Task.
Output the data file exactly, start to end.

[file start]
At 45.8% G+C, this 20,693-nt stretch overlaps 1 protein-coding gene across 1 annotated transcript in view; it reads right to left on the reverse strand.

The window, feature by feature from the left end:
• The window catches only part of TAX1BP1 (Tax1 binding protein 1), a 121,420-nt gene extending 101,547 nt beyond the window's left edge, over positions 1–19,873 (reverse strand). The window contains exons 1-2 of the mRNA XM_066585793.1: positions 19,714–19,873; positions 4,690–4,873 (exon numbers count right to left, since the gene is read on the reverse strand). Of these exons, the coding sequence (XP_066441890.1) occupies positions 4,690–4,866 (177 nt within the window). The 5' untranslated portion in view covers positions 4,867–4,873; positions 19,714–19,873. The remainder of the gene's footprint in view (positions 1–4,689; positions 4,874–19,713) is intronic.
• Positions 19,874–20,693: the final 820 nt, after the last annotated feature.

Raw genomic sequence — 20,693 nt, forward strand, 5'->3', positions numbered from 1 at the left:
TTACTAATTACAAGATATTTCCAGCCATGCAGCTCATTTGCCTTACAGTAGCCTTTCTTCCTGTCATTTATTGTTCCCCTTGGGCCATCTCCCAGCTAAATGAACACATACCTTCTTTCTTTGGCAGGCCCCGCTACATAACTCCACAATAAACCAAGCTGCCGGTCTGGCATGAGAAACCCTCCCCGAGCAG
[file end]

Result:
At 45.8% G+C, this 20,693-nt stretch overlaps 1 protein-coding gene across 1 annotated transcript in view; it reads right to left on the reverse strand.

The window, feature by feature from the left end:
• The window catches only part of TAX1BP1 (Tax1 binding protein 1), a 121,420-nt gene extending 101,547 nt beyond the window's left edge, over positions 1–19,873 (reverse strand). The window contains exons 1-2 of the mRNA XM_066585793.1: positions 19,714–19,873; positions 4,690–4,873 (exon numbers count right to left, since the gene is read on the reverse strand). Of these exons, the coding sequence (XP_066441890.1) occupies positions 4,690–4,866 (177 nt within the window). The 5' untranslated portion in view covers positions 4,867–4,873; positions 19,714–19,873. The remainder of the gene's footprint in view (positions 1–4,689; positions 4,874–19,713) is intronic.
• Positions 19,874–20,693: the final 820 nt, after the last annotated feature.

Raw genomic sequence — 20,693 nt, forward strand, 5'->3', positions numbered from 1 at the left:
TTACTAATTACAAGATATTTCCAGCCATGCAGCTCATTTGCCTTACAGTAGCCTTTCTTCCTGTCATTTATTGTTCCCCTTGGGCCATCTCCCAGCTAAATGAACACATACCTTCTTTCTTTGGCAGGCCCCGCTACATAACTCCACAATAAACCAAGCTGCCGGTCTGGCATGAGAAACCCTCCCCGAGCAG